Like Stars Hollow, Abingdon is very proud of it’s historical background. Abingdon’s tourist site details its history well.
Abingdon can also boast its historic Barter Theatre, full of rich history. People come from all over the country to attend a show here. Before each performance, they play a game of “Who came the farthest?” with the audience, and fill them in on the historic background of the theater. The Barter Theater started around the time of The Great Depression as a way for people to barter goods for entertainment, given the lack of money in the area.
“The actors performing at the building were distracted not only by the occasional squealing pig or clucking hen, but noise from the town jail, which was located directly beneath the stage. The jail space was later used as a holding area for dogs suspected of rabies. It was eventually converted into dressing rooms for Barter actors.”
We also have some great writers like Donna Akers Warmuth, who write about our town’s great history.
About 20 min down I-81 south from Abingdon, you come to Bristol which is known for having the state line of Virginia and Tennessee splitting the city down the middle. Tourists flock here to get their picture taken straddling the line, effectively being in two places at once.
Bristol offers the extremely popular Rhythm & Roots Festival, a country music festival that takes over State Street in Bristol (where the state line can be found) for tons of performances and vendors. It’s basically a street party meets music festival.
Performers aren’t all musical, some jugglers and other types of street performers come to show off their trade and hopefully make some money.
In the same way, not all the performers are huge bands. Local performers make there way to State Street during this weekend, too.
A huge part of Southwest Virginia is Nascar. Beyond the fact that most of the citizens follow Nascar and enjoy it, the Bristol Motor Speedway (also known as the fastest motor-mile) is a huge tourist attraction for the area. Being a former fast food worker during Race Week, I can attest to the crazy increase in business during this time of the year.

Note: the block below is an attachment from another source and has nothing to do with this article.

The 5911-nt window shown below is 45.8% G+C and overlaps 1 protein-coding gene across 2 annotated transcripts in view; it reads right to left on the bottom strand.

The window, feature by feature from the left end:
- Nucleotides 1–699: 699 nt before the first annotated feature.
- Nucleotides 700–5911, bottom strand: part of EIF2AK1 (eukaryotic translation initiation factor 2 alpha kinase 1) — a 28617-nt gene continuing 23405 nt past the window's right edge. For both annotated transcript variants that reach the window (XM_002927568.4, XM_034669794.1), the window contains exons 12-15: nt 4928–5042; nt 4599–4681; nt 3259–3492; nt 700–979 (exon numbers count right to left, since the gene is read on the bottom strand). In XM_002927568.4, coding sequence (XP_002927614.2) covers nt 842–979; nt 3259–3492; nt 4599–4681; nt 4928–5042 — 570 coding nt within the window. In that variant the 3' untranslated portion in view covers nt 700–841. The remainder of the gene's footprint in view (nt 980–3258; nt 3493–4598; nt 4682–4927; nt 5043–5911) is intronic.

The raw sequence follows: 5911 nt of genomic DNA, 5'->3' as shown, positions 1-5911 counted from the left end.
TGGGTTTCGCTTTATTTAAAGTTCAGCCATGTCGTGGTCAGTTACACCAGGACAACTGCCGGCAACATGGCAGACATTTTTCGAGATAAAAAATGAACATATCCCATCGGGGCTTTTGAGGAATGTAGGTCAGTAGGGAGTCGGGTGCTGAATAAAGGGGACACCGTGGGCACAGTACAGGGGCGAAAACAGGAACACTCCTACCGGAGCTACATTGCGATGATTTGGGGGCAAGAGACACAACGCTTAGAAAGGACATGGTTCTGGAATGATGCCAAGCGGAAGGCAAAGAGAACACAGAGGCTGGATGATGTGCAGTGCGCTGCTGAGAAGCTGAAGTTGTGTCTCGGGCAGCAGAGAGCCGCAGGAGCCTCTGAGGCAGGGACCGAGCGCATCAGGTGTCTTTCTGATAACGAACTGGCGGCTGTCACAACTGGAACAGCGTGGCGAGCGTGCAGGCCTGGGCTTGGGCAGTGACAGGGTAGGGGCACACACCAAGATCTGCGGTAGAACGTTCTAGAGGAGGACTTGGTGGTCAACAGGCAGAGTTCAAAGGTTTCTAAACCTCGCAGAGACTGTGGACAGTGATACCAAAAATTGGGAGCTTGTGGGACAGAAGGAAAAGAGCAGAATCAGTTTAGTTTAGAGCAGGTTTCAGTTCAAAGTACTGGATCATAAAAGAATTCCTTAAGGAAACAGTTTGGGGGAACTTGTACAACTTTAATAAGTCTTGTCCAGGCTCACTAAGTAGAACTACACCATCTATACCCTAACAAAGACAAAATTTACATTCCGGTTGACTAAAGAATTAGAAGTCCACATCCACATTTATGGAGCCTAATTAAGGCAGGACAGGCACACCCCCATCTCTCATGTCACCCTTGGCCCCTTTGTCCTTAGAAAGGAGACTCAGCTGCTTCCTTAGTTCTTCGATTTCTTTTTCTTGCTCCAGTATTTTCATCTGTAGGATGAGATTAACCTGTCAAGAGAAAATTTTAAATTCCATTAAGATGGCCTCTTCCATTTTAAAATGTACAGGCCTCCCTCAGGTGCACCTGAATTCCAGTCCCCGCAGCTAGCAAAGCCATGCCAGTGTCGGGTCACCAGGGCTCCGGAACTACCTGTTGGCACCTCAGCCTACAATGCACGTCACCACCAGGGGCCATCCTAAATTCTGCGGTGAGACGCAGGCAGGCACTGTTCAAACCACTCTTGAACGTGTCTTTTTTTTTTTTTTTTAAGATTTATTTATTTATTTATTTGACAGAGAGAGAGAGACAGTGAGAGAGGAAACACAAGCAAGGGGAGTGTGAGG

Finally, no trip to the Tri-Cities would be complete without a trip to Pal’s, the delicious fast food place only found in our region. This is the absolute best place (Southwest-Virginians know in the world!) to find a hot dog, hamburger, cheddar rounds, or a milkshake. It’s become a local tradition to try to snag your picture on top of the iconic giant hot dog, though I have never done it.
Being located in the Appalachian region, Southwest Virginia/Northeast Tennessee has some gorgeous outdoor adventures.
Bristol has Steele’s Creek Park that often has concerts and offers tons of hiking trails and beautiful views.
Bristol also has Sugar Hollow Park that offers campgrounds, playgrounds, creeks, and plenty of hiking trails.
Abingdon offers the beautiful and historical Creeper Trail.
But, by far, the best thing about this area, is the people.
The Tri-Cities are rich in Southern hospitality. Our society instructs to maintain polite manners and keep people fed. When someone passes by (walking or in a car), you wave. When you pass someone in a store, you say “hi, how are you?” even if you don’t know them.
This is a true small, Southern town. Harrisonburg is a city!